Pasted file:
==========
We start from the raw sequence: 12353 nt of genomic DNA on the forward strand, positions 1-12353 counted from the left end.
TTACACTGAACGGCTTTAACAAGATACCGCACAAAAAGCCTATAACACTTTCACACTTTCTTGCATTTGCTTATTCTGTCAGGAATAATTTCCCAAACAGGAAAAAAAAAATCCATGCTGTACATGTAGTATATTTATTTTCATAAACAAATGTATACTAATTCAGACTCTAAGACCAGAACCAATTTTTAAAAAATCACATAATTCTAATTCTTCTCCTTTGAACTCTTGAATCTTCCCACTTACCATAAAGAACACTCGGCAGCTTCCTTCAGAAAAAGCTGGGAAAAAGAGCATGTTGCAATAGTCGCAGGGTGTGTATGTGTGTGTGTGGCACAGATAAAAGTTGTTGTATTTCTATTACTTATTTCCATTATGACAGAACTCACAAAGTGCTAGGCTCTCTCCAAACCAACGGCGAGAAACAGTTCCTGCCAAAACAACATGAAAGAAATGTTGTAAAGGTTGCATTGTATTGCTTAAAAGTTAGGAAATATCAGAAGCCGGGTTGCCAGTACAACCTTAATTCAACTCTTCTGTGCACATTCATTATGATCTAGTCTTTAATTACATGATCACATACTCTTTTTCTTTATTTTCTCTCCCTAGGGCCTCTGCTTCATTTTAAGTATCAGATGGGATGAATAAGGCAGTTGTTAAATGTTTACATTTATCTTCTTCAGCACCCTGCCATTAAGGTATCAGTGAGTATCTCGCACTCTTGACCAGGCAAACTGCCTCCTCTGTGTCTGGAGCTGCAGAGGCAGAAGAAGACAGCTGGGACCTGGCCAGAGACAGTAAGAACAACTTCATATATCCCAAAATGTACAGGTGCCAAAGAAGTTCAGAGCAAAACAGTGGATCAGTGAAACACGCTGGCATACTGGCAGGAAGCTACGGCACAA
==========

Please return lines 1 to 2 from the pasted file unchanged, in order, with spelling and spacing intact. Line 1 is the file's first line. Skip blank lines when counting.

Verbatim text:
We start from the raw sequence: 12353 nt of genomic DNA on the forward strand, positions 1-12353 counted from the left end.
TTACACTGAACGGCTTTAACAAGATACCGCACAAAAAGCCTATAACACTTTCACACTTTCTTGCATTTGCTTATTCTGTCAGGAATAATTTCCCAAACAGGAAAAAAAAAATCCATGCTGTACATGTAGTATATTTATTTTCATAAACAAATGTATACTAATTCAGACTCTAAGACCAGAACCAATTTTTAAAAAATCACATAATTCTAATTCTTCTCCTTTGAACTCTTGAATCTTCCCACTTACCATAAAGAACACTCGGCAGCTTCCTTCAGAAAAAGCTGGGAAAAAGAGCATGTTGCAATAGTCGCAGGGTGTGTATGTGTGTGTGTGGCACAGATAAAAGTTGTTGTATTTCTATTACTTATTTCCATTATGACAGAACTCACAAAGTGCTAGGCTCTCTCCAAACCAACGGCGAGAAACAGTTCCTGCCAAAACAACATGAAAGAAATGTTGTAAAGGTTGCATTGTATTGCTTAAAAGTTAGGAAATATCAGAAGCCGGGTTGCCAGTACAACCTTAATTCAACTCTTCTGTGCACATTCATTATGATCTAGTCTTTAATTACATGATCACATACTCTTTTTCTTTATTTTCTCTCCCTAGGGCCTCTGCTTCATTTTAAGTATCAGATGGGATGAATAAGGCAGTTGTTAAATGTTTACATTTATCTTCTTCAGCACCCTGCCATTAAGGTATCAGTGAGTATCTCGCACTCTTGACCAGGCAAACTGCCTCCTCTGTGTCTGGAGCTGCAGAGGCAGAAGAAGACAGCTGGGACCTGGCCAGAGACAGTAAGAACAACTTCATATATCCCAAAATGTACAGGTGCCAAAGAAGTTCAGAGCAAAACAGTGGATCAGTGAAACACGCTGGCATACTGGCAGGAAGCTACGGCACAA